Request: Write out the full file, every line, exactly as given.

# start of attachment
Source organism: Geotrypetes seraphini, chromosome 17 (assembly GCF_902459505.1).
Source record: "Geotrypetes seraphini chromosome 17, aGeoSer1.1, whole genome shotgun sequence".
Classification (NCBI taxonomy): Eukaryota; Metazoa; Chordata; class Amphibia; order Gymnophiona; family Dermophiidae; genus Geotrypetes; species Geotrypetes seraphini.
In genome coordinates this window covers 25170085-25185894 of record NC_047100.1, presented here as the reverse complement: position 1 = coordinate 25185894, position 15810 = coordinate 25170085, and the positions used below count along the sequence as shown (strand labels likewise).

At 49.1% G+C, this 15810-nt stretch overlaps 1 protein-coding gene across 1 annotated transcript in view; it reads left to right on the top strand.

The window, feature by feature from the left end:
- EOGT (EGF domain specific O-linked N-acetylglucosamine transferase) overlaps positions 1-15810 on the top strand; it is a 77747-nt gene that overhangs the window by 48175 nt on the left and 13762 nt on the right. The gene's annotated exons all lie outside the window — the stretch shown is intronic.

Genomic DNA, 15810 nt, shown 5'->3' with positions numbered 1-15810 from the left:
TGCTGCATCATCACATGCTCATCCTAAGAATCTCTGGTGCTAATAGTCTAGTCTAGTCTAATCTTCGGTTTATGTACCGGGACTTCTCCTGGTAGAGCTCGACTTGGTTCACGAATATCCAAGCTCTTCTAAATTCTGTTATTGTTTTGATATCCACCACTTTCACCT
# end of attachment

Source organism: Geotrypetes seraphini, chromosome 17 (assembly GCF_902459505.1).
Source record: "Geotrypetes seraphini chromosome 17, aGeoSer1.1, whole genome shotgun sequence".
Classification (NCBI taxonomy): Eukaryota; Metazoa; Chordata; class Amphibia; order Gymnophiona; family Dermophiidae; genus Geotrypetes; species Geotrypetes seraphini.
In genome coordinates this window covers 25170085-25185894 of record NC_047100.1, presented here as the reverse complement: position 1 = coordinate 25185894, position 15810 = coordinate 25170085, and the positions used below count along the sequence as shown (strand labels likewise).

At 49.1% G+C, this 15810-nt stretch overlaps 1 protein-coding gene across 1 annotated transcript in view; it reads left to right on the top strand.

The window, feature by feature from the left end:
- EOGT (EGF domain specific O-linked N-acetylglucosamine transferase) overlaps positions 1-15810 on the top strand; it is a 77747-nt gene that overhangs the window by 48175 nt on the left and 13762 nt on the right. The gene's annotated exons all lie outside the window — the stretch shown is intronic.

Genomic DNA, 15810 nt, shown 5'->3' with positions numbered 1-15810 from the left:
TGCTGCATCATCACATGCTCATCCTAAGAATCTCTGGTGCTAATAGTCTAGTCTAGTCTAATCTTCGGTTTATGTACCGGGACTTCTCCTGGTAGAGCTCGACTTGGTTCACGAATATCCAAGCTCTTCTAAATTCTGTTATTGTTTTGATATCCACCACTTTCACCT